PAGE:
You can employ a local agent who will have knowledge of the latest import licensing requirements. For information and assistance, contact the Department for International Trade (DIT) team in Panama at:   

[Source –, DIT]

Terms of delivery

You should have a clear written contract in all international commercial transactions to minimise any risk of misunderstanding.

Incoterms are a series of widely used commercial terms for international trade in goods, which clarify for example:

  • where the goods will be delivered

  • who arranges transport

  • who handles customs procedures

  • who is responsible for insuring the goods, and who pays for insurance

  • who pays any duties and taxes

Incoterms do not apply to the delivery of services. Contracts for the international delivery of services should include a Service Level Agreement (SLA), focusing on desired outcomes such as what the service should achieve.

International trade rules changed in September 2019, so you should check with the International Chamber of Commerce (ICC), which publishes Incoterm rules, at:, for details of the new rules, and also with the UK Government for further general advice and details about current Incoterms at:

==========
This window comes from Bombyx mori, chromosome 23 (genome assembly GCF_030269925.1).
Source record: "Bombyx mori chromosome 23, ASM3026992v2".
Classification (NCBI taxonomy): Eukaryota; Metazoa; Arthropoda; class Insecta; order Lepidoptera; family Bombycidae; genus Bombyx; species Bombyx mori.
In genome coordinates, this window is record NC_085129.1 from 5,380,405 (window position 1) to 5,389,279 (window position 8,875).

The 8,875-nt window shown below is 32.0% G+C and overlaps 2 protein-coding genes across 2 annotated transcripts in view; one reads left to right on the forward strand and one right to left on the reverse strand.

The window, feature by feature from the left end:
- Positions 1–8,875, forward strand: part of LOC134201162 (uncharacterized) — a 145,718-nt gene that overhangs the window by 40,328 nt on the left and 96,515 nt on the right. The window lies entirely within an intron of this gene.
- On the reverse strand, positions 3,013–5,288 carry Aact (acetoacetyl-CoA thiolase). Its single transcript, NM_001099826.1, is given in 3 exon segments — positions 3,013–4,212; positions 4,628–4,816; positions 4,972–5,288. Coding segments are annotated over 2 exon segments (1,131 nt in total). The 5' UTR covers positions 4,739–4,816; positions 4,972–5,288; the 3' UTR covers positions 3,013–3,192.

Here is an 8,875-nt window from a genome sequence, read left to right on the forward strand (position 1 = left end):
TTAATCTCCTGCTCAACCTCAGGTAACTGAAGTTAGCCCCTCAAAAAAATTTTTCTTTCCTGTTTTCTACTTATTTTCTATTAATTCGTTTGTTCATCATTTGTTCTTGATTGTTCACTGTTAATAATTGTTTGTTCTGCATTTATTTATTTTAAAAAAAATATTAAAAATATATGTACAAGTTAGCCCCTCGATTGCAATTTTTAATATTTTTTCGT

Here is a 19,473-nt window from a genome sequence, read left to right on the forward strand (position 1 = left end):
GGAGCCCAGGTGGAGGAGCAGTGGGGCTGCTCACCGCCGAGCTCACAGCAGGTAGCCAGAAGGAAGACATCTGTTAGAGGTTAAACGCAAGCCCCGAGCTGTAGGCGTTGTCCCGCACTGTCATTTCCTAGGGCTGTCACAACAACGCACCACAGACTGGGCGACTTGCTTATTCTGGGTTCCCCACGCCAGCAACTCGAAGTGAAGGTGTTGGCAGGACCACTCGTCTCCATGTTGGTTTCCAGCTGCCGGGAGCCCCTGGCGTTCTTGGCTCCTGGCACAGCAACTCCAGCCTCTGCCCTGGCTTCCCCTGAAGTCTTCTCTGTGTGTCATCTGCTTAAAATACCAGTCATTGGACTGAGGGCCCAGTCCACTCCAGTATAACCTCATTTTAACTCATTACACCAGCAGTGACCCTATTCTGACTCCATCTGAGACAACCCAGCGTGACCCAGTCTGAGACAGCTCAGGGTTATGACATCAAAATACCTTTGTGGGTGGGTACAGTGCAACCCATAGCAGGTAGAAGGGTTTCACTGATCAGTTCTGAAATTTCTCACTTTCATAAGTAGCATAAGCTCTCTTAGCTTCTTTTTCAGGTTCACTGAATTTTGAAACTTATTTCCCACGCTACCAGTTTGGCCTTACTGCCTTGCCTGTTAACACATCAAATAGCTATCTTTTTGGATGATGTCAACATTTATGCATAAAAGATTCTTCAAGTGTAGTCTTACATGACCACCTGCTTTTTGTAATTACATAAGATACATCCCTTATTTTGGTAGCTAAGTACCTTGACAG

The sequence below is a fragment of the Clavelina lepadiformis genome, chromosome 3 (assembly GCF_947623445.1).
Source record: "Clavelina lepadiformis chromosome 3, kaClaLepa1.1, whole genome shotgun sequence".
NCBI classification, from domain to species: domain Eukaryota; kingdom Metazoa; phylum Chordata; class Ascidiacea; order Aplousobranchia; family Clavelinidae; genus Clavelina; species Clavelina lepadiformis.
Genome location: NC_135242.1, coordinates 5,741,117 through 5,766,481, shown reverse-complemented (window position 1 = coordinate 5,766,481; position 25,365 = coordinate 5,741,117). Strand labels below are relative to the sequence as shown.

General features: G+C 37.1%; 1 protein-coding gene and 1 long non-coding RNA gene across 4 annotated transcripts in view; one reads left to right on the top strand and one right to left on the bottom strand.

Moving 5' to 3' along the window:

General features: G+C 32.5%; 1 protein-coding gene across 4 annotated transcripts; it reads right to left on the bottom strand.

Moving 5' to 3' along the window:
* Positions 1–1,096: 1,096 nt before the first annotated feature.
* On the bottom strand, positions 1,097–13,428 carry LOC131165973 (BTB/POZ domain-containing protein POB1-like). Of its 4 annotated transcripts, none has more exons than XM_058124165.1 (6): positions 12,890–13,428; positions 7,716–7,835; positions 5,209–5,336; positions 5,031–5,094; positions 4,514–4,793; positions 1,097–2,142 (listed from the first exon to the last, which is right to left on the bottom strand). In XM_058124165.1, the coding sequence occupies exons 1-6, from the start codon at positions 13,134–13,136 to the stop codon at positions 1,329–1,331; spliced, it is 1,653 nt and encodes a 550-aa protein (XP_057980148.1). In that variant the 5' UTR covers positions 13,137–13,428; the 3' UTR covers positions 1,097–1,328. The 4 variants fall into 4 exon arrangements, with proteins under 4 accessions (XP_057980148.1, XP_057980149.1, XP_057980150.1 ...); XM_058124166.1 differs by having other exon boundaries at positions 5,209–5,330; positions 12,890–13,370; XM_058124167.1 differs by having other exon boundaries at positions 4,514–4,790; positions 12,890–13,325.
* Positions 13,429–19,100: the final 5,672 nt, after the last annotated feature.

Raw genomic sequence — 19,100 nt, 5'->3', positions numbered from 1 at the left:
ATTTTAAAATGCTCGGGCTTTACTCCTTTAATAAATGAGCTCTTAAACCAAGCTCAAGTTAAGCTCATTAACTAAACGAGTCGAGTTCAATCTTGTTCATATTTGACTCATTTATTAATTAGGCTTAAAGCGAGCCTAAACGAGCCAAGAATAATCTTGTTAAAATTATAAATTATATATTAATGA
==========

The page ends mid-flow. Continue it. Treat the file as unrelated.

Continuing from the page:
UK Export Finance

The UK Government’s credit agency, UKEF, wins export contracts by providing attractive financing terms to their buyers. They can help you:

  • fulfil orders by supporting working capital loans

  • get paid by insuring against buyer default

You can find out more about UKEF’s services and products at:

For new business enquiries, email UKEF at: or telephone: 020 7271 8010 between 9am and 5pm.

For up-to-date country-specific information on the support available, see UKEF’s cover policy and indicators for Panama at:

[Source – ICC, UKEF,, DIT Trade and Export guide: Panama]


comments powered by Disqus

Contact Form